Anna Delvey’s New Hustle Is a Podcast of Frothy Conversations With Artists, Writers, and Fellow Fraudsters—and It Could Be Illegal

Guests so far include actor Whitney Cummings and artist Kenny Schachter.

Cover art for the Anna Delvey Show. Photo: Audio Up.

It’s said crime doesn’t pay, but Anna Delvey is giving it a really good go. She’s sold her story to Netflix, flogged her jail drawings, minted NFTs that offer holders exclusive access, and has now launched a podcast: The Anna Delvey Show with episodes recorded inside her East Village apartment where she remains under house arrest.

The show’s premise is shameless and bold, which is to be expected from someone who swindled socialites, glitzy hotels, and banks out of hundreds of thousands of dollars. “Now, you get to meet the real me,” she proclaims at the start of each episode. “I dive into the concept of rules and the people who make and break them,” she continues to an accompanying jingle seemingly appropriated from a low-rent infomercial.

Unsurprisingly, Delvey (née Sorokin) fails to deliver on either promise.

Delvey’s candid conversations with her guests don’t elucidate the how and why of her legendary cons. They do, however, offer spurious details on her worldview. We learn her take on an ideal funeral, the fact she’s definitely going to freeze her eggs, and her belief that being in jail is like going to a big boarding school.

So far, guests on The Anna Delvey Show have included actor Whitney Cummings, musician Julia Cumming, and artist and writer Kenny Schachter. The podcast promises future drop-ins by the likes of NFT evangelist Paris Hilton, playwright Jeremy O. Harris, and pharma bro Martin Shkreli.

A show for "Allegedly" was held in May at Public hotel on the Lower East SIde. Image courtesy Founders Art Club.

A show for “Allegedly” was held in May at Public hotel on the Lower East SIde. Photo courtesy Founders Art Club.

For the most part, Delvey lobs questions at her subjects and then lets them talk. There are three types of Delvey questions: the staple, “have you ever been arrested?” trotted out in each episode; the banal, “have you ever thought about going blonde?” which she asks Cummings; and the pseudo-intellectual, “how is the notion of class perceived in the music industry?” which she puts to Cumming.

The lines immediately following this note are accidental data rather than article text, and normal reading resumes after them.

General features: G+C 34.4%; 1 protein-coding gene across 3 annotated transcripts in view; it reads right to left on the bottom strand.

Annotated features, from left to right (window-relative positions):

Great public and media attention has been given to Delvey’s unplaceable accent—one Cummings describes as “assassin ass villain”—but the real star here is her laugh. It sounds like a squirrel simultaneously experiencing unimaginable distress and great delight. It occurs so frequently across the hour-long episodes that we begin to wonder precisely what Delvey finds so funny. The answer may well be us, the listener, for tuning in to begin with.

This leads to the inevitable question: Is Delvey’s podcast breaching the Son of Sam law, by which criminals are prohibited from profiting from writings or shows about their crimes? It’s one that’s has recurred with each new Delvey venture and indeed the state of New York froze Sorokin’s funds in 2019, before unfreezing them in 2020 so she could pay off debts.

Certainly, Delvey seems aware of the jeopardy, given the reluctance with which she discusses her criminal wrongdoings on the podcast, though she’s extremely eager to joke and opine on prison life. Clearly, the podcast’s producer Audio Up feels it’s on sturdy legal ground—and it would know having also created the “Mea Culpa” podcast for Donald Trump’s former fixer Michael Cohen.


More Trending Stories:  

London’s National Portrait Gallery Responds to Rumors That Kate Middleton Pressured It to Remove a Portrait of Princes William and Harry 

French Archaeologists Decry the Loss of 7,000-Year-Old Standing Stones on a Site That Was ‘Destroyed’ to Make Way for a DIY Store 

Excavations at an Ancient Roman Fort in Spain Have Turned Up a 2,000-Year-Old Rock Carved With a Human Face and Phallus 

Looking for an Art Excursion in New York This Summer? Here Are Four Perfect Itineraries That Combine Nature and Culture 

Art Buyers Stopping Off in Zurich on Their Way to Art Basel Found Heady Exhibitions and a Market in Transition: It’s Now a Buyer’s Game 

Researchers Find a Megalodon Tooth Necklace in the Titanic Wreckage—But the Rare Object Will Probably Have to Stay at the Bottom of the Sea 

Archaeologists in Peru Used A.I. to Discover Ancient Geoglyphs of Killer Whales, Two-Headed Snakes, and Other Creatures Carved Into Land 

Is Time Travel Real? Here Are 6 Tantalizing Pieces of Evidence From Art History 

Nicolas Party Honors Rosalba Carriera, the Rococo Queen of Pastels, in a New Installation at the Frick 

Follow Artnet News on Facebook:

Want to stay ahead of the art world? Subscribe to our newsletter to get the breaking news, eye-opening interviews, and incisive critical takes that drive the conversation forward.